What To Eat To Get a Great Sleep
Your diet feeds your sleep cycle-all day long. Naturopathic doctor Kate Rhéaume-Bleue breaks down the relationship between what you eat and how you sleep.
Vegetable omelettes; yogourt and berries; fruits and nuts (hazelnuts, almonds, peanuts); green tea.
Muffins; most cereals; bagels; pancakes; fried potatoes; fatty pork; juice; coffee.
Processed foods spike insulin levels, causing blood sugar to fluctuate during the day and night. Lean protein, complex carbohydrates, soluble fibre and a bit of fat will promote stability.
Sandwiches made with a whole-grain pita or wrap; salads with beans, avocado, seeds (sesame, sunflower, flax, chia) and mushrooms; fruit.
Smoked or processed meats on white bread; french fries; refined flour (pastas, pastries) and sugars.
Essential nutrients, vitamins and fibre come from healthy sandwich fillings, not thick slices of refined bread. Nutritious whole foods help eliminate cravings later in the day.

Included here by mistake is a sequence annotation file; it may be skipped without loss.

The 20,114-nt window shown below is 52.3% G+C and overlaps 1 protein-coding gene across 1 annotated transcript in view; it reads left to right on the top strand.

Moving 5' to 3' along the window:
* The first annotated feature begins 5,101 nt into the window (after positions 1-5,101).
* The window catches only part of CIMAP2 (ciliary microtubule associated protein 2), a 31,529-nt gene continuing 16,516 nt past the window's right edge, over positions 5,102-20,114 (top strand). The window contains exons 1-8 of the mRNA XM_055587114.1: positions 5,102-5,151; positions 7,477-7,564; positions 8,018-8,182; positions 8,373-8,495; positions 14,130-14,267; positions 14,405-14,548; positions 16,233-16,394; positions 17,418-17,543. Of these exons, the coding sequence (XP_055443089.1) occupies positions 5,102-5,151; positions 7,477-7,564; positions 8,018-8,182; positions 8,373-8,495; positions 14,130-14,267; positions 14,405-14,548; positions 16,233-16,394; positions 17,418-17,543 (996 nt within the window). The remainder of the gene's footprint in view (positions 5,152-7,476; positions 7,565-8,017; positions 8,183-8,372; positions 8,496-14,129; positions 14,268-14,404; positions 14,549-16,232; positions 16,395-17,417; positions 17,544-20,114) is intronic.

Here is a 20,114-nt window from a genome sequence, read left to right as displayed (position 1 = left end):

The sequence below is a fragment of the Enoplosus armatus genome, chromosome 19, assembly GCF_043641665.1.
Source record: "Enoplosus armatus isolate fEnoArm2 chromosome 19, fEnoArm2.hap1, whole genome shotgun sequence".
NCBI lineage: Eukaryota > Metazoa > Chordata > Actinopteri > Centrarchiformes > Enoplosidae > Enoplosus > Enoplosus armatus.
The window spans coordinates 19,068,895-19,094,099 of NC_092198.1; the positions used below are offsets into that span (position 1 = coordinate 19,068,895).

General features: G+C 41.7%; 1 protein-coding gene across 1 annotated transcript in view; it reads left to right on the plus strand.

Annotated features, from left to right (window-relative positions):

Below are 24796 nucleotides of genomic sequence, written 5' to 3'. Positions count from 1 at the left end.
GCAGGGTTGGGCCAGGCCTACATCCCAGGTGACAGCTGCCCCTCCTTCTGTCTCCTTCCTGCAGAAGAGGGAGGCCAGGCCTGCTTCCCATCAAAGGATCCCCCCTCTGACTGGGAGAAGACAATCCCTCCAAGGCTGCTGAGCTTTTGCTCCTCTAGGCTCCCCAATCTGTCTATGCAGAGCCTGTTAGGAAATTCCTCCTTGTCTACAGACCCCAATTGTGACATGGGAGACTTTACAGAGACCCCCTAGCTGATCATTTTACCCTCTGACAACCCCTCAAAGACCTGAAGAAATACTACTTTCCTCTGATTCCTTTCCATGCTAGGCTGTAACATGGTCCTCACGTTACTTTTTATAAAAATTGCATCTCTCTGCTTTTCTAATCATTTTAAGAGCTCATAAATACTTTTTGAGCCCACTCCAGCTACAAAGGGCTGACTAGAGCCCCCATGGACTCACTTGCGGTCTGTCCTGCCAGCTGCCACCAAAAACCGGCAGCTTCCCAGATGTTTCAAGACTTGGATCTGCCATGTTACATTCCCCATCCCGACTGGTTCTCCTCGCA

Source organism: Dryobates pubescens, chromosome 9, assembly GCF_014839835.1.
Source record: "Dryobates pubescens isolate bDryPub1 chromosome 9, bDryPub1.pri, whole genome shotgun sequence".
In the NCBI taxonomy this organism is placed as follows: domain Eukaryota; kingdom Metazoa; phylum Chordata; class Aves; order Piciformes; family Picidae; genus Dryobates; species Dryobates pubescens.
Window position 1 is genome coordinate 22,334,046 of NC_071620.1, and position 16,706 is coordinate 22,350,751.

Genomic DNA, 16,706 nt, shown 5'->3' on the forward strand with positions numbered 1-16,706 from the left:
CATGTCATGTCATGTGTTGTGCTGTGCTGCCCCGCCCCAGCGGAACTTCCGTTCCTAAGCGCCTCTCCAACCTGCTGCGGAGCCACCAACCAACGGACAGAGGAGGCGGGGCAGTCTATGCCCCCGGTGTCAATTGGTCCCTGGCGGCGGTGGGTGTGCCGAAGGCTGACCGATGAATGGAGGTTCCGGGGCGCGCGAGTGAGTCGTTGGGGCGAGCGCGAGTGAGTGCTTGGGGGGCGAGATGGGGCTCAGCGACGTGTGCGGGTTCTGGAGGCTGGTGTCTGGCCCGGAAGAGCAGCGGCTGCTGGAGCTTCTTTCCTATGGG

Turkey or seafood; vegetables and rice; soy products; salads with lentils, chickpeas, eggs, nuts and seeds.
Spicy meals; aged cheeses; onions; tomatoes; potatoes; non-whole grain pastas; salt.
Combined with carbohydrate-rich foods, tryptophan (a natural sedative found in turkey and seafood) converts to serotonin, which induces sleepiness.
Desserts & Late-night Snacks
Popcorn; oatmeal cookies; bananas and yogourt or peanut butter; cherries; broccoli and hummus; grapefruit; whole-grain cereal with soy milk.
Milk chocolate; candy; soft drinks; potato chips; ginseng tea; alcohol.
Carbohydrate-loading disturbs blood-sugar levels. Sleep-friendly treats marry complex carbohydrates with lean protein and some calcium, so the brain can produce melatonin using tryptophan. Alcohol can induce sleep, but also disrupt it.